from pv magazine global
Spanish energy company Iberdrola is using a real dog and a robotic dog to detect faults in one of its ground-mounted PV plants.
The real dog uses its olfactory abilities to detect problems in the electrical network that could lead to power outages. It was trained by technicians from ScottishPower, Iberdrola’s subsidiary in the United Kingdom, to find the faults. The company claims it had a 100% success rate in a test conducted in December.
“Not only has it found all the problems that had been prepared, but he has also detected some that he was not expected to find,” Iberdrola said, noting that the dog saves time and eliminates unnecessary work by helping to fix faults as quickly as possible. “The training of the dog is not accidental, since it is part of a pilot project that joins other actions that the company has planned to deal with inclement weather in the country.”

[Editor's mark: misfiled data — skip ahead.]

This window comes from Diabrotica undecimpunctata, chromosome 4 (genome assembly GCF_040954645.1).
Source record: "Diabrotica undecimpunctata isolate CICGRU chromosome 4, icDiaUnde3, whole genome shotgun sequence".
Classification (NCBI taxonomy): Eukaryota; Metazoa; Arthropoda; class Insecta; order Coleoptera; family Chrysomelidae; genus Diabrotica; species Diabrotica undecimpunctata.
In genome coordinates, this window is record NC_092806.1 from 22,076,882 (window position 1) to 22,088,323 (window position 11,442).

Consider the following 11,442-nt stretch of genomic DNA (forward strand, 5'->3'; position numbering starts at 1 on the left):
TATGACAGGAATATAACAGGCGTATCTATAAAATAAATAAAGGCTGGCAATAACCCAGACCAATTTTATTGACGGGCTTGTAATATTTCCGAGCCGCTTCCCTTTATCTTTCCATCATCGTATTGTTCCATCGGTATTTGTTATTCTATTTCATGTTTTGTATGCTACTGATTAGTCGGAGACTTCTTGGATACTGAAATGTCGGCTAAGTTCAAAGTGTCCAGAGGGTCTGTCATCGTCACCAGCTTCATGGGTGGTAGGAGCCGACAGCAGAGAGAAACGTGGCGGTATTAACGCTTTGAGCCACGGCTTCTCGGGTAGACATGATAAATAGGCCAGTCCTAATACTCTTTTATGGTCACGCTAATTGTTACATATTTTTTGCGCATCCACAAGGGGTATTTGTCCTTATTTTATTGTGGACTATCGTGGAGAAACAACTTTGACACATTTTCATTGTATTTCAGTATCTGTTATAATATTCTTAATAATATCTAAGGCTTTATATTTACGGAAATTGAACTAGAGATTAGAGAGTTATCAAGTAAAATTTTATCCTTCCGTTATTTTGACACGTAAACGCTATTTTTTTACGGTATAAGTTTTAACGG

In addition to the services provided by the real dog, Iberdrola is also using a robotic dog at the PV facility. The device has a built-in thermal vision system that generates thermographic reports on the status of the different PV plant components, as it walks between the panel rows following a programmed route. According to the robot developer – U.S.-based Boston Dynamics – the big benefit of the robotic legs is that they are terrain-independent.
Iberdrola says the robotic dog is able to detect and analyze faults in substations.
“The advantages of this small technological assistant are several,” it explained. “On the one hand, it takes high-resolution photos that it compares with images taken previously, which makes it possible to detect changes in the infrastructures that escape the human eye.”
The company added that the robot can collect large amounts of data, which can help it to increase the number of inspections that are carried out every year.
Boston Dynamics sold its first robot dog in 2020 for $74,500. Thus far, it has been used by various industries for a wide range of applications. Initially, the robotic dog was used to inspect the construction of active infrastructure tunnels, according to the manufacturer.
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